News & Events



HOME  orange arrow  News & Events

2-Day Software Carpentry-Python Workshop 11/14-15/2018 Gables Campus

Posted by on 2:24 pm in Events - Past, News - Archived, Workshops - Archived | Comments Off on 2-Day Software Carpentry-Python Workshop 11/14-15/2018 Gables Campus

2-Day Software Carpentry-Python Workshop 11/14-15/2018 Gables Campus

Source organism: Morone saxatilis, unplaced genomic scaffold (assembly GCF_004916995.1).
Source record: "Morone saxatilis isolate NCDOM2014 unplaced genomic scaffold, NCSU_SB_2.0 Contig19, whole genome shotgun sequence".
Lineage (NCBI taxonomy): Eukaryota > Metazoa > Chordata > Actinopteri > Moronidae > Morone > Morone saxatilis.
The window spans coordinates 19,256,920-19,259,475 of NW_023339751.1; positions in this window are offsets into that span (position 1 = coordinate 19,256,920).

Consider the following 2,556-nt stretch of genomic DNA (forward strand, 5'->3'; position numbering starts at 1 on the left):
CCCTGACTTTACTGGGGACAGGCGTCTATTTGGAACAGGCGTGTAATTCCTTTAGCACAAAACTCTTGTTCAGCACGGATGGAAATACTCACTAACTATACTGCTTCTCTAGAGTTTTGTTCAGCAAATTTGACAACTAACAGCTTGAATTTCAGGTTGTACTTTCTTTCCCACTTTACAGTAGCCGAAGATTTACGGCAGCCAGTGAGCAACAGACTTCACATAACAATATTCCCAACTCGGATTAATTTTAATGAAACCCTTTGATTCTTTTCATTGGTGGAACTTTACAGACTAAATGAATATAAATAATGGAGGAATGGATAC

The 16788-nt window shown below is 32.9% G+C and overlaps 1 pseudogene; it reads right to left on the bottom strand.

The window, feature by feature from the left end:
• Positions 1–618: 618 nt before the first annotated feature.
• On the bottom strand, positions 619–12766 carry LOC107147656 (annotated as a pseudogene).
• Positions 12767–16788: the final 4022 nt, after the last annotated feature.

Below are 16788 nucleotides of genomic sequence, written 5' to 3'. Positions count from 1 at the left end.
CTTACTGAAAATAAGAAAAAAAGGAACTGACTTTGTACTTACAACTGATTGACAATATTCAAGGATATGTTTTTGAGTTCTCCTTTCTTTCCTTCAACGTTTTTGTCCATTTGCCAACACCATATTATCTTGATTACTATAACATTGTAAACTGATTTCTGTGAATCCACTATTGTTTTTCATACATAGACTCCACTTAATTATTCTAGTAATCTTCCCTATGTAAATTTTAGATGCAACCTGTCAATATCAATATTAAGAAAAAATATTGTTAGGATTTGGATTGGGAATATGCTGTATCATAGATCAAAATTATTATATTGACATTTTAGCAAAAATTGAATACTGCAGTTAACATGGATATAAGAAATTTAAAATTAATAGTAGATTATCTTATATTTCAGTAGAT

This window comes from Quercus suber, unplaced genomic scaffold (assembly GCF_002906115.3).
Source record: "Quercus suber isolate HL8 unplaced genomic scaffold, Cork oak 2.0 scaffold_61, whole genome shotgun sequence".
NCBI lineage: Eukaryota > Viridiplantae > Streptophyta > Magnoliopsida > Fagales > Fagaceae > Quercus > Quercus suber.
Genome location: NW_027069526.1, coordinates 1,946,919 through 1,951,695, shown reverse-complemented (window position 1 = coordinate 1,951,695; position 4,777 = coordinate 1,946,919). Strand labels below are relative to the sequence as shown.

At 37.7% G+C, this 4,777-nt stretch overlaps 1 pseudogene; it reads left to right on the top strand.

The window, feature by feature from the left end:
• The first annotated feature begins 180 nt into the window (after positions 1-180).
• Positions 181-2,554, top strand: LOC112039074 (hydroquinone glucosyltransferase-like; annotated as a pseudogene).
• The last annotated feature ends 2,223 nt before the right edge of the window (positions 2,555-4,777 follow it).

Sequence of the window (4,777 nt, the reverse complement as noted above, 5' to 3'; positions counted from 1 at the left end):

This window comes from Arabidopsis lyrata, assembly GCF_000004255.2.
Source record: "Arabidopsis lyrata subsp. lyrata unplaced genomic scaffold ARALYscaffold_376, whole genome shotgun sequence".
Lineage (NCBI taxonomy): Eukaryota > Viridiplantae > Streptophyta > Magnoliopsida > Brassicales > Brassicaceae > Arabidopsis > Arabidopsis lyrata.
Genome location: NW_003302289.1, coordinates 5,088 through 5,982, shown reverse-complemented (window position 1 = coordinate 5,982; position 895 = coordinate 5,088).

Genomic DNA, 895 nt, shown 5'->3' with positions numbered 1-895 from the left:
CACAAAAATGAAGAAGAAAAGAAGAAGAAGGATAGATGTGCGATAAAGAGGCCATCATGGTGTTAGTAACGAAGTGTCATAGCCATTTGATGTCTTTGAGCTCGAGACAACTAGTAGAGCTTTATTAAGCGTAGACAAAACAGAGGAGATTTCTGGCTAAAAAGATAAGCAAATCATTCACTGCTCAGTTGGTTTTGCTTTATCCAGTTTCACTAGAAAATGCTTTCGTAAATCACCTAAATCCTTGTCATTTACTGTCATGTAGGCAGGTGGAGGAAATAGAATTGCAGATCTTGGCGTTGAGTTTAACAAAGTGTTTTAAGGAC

Register Now This Bash, Python, and git workshop is capped at 24 participants, and is on a first-come/ first-served basis. If you are looking to make yourself competitive in the job market If you want to take a personal project to the next level If you are interested in learning programming for data analysis Then, this workshop is for you. Our trained instructors will lead you through a comprehensive, hands-on overview of an introductory data analysis using Python. We will cover topics like data types, functions, conditional statements, loops, errors and exceptions, debugging, and some key Python libraries and writing Python programs that will work like Linux command-line tools. This workshop is designed to provide a foundation of basic concepts that all programming depends on, using Python as an example. WHEN Wednesday and Thursday, 11/14-15/2018 9:00 AM - 5:00 PM WHERE Richter Library, Learning Commons Flexible Program Space (1st Floor), Gables Campus NOTE: Bring your own laptop (any OS).   ____________________ This 2-day workshop will provide you with the basic computing skills and best practices needed to be productive in a small research team. The format is a mixture of short seminars and hands-on practical exercises, and participants are encouraged to help one another, and to try applying what they have learned to their own research problems during and between sessions.   Instructors:  Nick O'Neill, PhD student in Neuroscience |  Tim Norris, PhD, Research Data Scientist   Getting Started - Setup To participate in a Software Carpentry workshop, you will need access to the software described below (Bash Shell, Git, and Python). In addition, you will need an up-to-date web browser. We maintain a list of common issues that occur during installation as a reference for instructors that may be useful on the Configuration Problems and Solutions wiki page. The Bash Shell Bash is a commonly-used shell that gives you the power to do simple tasks more quickly. Windows Video Tutorial Download the Git for Windows installer. Run the installer and follow the steps bellow: Click on "Next". Click on "Next". Keep "Use Git from the Windows Command Prompt" selected and click on "Next". If you forgot to do this programs that you need for the workshop will not work properly. If this happens rerun the installer and select the appropriate option. Click on "Next". Keep "Checkout Windows-style, commit Unix-style line endings" selected and click on "Next". Keep "Use Windows' default console window" selected and click on "Next". Click on "Install". Click on "Finish". If your "HOME" environment variable is not set (or you don't know what this is): Open command prompt (Open Start Menu then type cmd and press [Enter]) Type the following line into the command prompt window exactly as shown:setx HOME "%USERPROFILE%" Press [Enter], you should see SUCCESS: Specified value was saved. Quit command prompt by typing exit then pressing [Enter] This will provide you with both Git and Bash in the Git Bash program. macOS The default shell in all versions of macOS is Bash, so no need to install anything. You access Bash from the Terminal (found in/Applications/Utilities). See the Git installation video tutorial for an example on how to open the Terminal. You may want to keep Terminal in your dock for this workshop. Linux The default shell is usually Bash, but if...